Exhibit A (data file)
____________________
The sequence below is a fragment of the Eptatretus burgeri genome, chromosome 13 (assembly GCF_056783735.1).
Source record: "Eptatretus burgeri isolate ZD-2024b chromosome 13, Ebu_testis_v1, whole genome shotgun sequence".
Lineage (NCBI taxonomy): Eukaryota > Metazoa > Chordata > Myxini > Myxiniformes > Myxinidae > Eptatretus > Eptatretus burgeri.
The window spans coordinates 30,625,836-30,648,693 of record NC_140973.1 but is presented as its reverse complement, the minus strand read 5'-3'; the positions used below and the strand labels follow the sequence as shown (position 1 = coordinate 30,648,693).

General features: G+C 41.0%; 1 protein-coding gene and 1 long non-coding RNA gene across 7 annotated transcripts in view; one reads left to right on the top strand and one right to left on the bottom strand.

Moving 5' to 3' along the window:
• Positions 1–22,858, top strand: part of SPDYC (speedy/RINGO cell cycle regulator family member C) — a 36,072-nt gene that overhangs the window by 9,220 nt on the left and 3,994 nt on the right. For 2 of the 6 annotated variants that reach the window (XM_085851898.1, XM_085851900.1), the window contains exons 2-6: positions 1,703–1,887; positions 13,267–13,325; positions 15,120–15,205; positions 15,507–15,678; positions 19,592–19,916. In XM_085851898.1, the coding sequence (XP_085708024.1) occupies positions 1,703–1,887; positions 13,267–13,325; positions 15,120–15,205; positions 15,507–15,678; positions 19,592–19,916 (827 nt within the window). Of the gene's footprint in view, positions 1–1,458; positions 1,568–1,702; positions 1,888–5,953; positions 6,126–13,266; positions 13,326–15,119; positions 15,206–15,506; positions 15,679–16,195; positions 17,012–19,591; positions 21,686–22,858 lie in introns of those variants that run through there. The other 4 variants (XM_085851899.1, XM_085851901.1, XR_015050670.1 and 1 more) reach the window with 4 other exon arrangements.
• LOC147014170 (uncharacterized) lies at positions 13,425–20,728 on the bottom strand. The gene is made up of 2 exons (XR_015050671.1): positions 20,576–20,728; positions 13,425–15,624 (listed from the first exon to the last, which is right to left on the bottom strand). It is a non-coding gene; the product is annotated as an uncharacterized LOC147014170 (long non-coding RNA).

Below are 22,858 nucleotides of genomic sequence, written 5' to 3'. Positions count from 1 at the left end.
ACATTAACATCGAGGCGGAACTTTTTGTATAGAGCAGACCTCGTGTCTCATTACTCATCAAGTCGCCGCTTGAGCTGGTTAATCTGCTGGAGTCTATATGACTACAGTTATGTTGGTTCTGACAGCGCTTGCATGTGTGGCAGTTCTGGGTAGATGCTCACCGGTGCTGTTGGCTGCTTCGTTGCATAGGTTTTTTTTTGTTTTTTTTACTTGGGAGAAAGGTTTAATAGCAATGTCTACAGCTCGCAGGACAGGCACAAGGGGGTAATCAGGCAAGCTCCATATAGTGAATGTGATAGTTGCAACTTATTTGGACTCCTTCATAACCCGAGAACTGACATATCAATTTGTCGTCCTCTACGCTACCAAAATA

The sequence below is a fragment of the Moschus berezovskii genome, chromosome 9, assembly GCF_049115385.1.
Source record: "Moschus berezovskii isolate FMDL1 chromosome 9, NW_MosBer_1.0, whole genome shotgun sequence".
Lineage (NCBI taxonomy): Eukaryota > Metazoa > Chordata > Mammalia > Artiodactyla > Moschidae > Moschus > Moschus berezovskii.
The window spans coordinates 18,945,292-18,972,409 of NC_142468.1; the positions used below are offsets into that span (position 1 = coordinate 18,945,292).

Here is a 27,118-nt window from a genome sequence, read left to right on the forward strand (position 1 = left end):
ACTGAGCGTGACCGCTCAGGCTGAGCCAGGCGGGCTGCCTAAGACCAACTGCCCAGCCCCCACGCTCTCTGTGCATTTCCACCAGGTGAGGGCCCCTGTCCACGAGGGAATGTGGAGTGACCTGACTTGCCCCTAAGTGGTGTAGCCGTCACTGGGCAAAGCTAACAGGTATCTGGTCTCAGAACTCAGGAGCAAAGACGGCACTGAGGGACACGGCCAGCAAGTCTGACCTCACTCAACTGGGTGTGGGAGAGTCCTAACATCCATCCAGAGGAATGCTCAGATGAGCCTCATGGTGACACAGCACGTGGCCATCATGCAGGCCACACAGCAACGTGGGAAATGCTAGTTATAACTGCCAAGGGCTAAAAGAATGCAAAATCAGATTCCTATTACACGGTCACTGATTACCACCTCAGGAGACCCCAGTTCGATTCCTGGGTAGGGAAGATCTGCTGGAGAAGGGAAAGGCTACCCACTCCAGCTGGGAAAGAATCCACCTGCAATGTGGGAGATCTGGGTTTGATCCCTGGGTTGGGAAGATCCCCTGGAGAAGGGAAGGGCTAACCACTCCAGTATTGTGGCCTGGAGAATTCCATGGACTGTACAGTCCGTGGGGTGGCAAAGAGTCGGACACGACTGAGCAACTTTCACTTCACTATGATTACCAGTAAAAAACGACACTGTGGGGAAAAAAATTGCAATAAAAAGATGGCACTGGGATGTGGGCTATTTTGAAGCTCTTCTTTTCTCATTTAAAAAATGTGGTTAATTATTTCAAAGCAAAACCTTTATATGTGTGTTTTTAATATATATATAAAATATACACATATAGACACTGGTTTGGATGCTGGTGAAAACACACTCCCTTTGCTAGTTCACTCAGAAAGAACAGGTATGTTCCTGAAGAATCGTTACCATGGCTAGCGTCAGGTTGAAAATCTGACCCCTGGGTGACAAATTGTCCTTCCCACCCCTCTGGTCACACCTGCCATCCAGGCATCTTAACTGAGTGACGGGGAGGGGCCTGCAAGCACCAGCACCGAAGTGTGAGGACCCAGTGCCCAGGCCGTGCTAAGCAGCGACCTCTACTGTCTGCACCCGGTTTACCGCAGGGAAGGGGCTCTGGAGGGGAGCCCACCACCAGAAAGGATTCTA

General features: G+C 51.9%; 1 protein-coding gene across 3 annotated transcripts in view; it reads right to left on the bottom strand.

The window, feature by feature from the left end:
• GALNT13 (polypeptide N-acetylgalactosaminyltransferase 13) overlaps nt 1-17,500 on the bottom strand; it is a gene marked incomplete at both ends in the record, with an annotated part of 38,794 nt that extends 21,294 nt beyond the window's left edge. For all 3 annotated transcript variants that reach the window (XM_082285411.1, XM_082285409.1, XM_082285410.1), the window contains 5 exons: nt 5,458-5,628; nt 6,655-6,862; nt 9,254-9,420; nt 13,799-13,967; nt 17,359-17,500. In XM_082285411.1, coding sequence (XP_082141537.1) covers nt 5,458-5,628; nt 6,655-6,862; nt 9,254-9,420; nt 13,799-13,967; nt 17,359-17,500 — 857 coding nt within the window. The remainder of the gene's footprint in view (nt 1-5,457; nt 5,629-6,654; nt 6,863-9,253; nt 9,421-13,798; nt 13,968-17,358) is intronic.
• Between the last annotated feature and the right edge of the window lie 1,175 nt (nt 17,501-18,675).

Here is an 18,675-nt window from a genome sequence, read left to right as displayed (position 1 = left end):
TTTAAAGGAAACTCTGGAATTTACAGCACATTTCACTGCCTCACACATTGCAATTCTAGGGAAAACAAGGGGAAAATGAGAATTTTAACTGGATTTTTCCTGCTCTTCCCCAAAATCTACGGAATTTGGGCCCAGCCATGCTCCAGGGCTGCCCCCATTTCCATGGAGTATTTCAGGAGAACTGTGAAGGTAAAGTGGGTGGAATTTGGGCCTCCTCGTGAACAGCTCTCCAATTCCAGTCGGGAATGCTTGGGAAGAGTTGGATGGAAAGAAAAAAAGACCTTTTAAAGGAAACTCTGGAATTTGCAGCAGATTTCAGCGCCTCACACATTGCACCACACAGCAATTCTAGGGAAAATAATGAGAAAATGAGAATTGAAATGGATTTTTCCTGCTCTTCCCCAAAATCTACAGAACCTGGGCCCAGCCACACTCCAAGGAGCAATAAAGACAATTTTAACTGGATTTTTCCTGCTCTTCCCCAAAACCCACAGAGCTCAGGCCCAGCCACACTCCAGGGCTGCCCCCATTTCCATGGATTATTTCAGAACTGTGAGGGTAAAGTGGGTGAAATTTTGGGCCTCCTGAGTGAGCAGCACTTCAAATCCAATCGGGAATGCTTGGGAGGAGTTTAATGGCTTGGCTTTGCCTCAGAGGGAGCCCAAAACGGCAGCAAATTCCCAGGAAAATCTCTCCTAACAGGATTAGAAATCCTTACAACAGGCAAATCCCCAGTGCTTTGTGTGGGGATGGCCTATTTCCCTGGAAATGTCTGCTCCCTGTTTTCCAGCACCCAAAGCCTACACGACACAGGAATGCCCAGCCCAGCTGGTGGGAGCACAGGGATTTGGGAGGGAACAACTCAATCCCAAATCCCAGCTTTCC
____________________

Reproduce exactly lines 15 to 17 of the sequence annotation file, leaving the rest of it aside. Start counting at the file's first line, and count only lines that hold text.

Here is a 27,118-nt window from a genome sequence, read left to right on the forward strand (position 1 = left end):
ACTGAGCGTGACCGCTCAGGCTGAGCCAGGCGGGCTGCCTAAGACCAACTGCCCAGCCCCCACGCTCTCTGTGCATTTCCACCAGGTGAGGGCCCCTGTCCACGAGGGAATGTGGAGTGACCTGACTTGCCCCTAAGTGGTGTAGCCGTCACTGGGCAAAGCTAACAGGTATCTGGTCTCAGAACTCAGGAGCAAAGACGGCACTGAGGGACACGGCCAGCAAGTCTGACCTCACTCAACTGGGTGTGGGAGAGTCCTAACATCCATCCAGAGGAATGCTCAGATGAGCCTCATGGTGACACAGCACGTGGCCATCATGCAGGCCACACAGCAACGTGGGAAATGCTAGTTATAACTGCCAAGGGCTAAAAGAATGCAAAATCAGATTCCTATTACACGGTCACTGATTACCACCTCAGGAGACCCCAGTTCGATTCCTGGGTAGGGAAGATCTGCTGGAGAAGGGAAAGGCTACCCACTCCAGCTGGGAAAGAATCCACCTGCAATGTGGGAGATCTGGGTTTGATCCCTGGGTTGGGAAGATCCCCTGGAGAAGGGAAGGGCTAACCACTCCAGTATTGTGGCCTGGAGAATTCCATGGACTGTACAGTCCGTGGGGTGGCAAAGAGTCGGACACGACTGAGCAACTTTCACTTCACTATGATTACCAGTAAAAAACGACACTGTGGGGAAAAAAATTGCAATAAAAAGATGGCACTGGGATGTGGGCTATTTTGAAGCTCTTCTTTTCTCATTTAAAAAATGTGGTTAATTATTTCAAAGCAAAACCTTTATATGTGTGTTTTTAATATATATATAAAATATACACATATAGACACTGGTTTGGATGCTGGTGAAAACACACTCCCTTTGCTAGTTCACTCAGAAAGAACAGGTATGTTCCTGAAGAATCGTTACCATGGCTAGCGTCAGGTTGAAAATCTGACCCCTGGGTGACAAATTGTCCTTCCCACCCCTCTGGTCACACCTGCCATCCAGGCATCTTAACTGAGTGACGGGGAGGGGCCTGCAAGCACCAGCACCGAAGTGTGAGGACCCAGTGCCCAGGCCGTGCTAAGCAGCGACCTCTACTGTCTGCACCCGGTTTACCGCAGGGAAGGGGCTCTGGAGGGGAGCCCACCACCAGAAAGGATTCTA

General features: G+C 51.9%; 1 protein-coding gene across 3 annotated transcripts in view; it reads right to left on the bottom strand.